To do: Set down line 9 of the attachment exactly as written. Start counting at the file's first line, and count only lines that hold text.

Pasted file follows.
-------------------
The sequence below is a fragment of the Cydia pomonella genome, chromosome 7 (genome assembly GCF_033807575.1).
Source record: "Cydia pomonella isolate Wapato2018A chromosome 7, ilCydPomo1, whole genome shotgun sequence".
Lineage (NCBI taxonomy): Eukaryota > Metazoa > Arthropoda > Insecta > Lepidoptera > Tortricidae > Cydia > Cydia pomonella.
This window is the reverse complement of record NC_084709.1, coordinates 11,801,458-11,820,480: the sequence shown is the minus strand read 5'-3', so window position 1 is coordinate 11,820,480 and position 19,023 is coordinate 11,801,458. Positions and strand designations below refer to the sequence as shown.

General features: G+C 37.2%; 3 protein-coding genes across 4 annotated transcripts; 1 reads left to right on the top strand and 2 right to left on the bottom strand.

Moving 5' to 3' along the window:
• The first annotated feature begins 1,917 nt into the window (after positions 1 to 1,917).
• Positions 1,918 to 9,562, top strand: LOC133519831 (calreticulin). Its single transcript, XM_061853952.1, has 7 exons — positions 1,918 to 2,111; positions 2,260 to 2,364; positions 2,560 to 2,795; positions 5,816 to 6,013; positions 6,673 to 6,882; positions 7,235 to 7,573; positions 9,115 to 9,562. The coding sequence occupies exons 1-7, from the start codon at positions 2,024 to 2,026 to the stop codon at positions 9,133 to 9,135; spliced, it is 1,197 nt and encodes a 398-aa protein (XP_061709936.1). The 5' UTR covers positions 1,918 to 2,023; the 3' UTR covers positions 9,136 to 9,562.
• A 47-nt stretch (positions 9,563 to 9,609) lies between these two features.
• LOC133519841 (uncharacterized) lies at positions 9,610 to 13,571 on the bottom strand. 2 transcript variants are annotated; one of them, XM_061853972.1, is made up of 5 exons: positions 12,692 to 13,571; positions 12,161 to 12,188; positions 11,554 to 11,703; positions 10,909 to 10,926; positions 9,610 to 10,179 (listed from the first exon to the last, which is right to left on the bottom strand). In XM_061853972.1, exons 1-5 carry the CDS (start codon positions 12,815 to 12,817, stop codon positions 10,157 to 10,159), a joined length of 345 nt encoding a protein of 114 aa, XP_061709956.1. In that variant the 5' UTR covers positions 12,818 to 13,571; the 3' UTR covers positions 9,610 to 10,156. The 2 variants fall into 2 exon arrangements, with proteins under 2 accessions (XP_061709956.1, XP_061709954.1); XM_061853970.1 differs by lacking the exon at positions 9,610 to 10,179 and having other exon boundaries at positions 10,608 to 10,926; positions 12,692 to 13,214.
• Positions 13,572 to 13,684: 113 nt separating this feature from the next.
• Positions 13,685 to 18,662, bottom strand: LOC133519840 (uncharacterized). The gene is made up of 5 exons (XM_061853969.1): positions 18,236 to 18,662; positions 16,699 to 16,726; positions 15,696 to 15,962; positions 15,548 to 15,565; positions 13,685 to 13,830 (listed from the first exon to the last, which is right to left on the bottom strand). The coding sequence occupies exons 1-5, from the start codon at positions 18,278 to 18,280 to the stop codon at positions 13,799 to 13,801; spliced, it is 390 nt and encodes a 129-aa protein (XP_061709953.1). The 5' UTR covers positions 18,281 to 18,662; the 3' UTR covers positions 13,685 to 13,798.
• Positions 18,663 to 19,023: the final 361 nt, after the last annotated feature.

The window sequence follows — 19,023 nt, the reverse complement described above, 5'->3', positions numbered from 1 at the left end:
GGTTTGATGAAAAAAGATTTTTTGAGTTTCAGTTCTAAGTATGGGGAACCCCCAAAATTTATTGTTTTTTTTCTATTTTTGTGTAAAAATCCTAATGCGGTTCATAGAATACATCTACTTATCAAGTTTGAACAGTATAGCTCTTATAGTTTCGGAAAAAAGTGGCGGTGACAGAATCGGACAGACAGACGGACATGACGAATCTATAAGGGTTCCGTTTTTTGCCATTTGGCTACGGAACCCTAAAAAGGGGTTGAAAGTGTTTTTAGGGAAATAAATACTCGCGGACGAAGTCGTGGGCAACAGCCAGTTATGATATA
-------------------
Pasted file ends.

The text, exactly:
• A 47-nt stretch (positions 9,563 to 9,609) lies between these two features.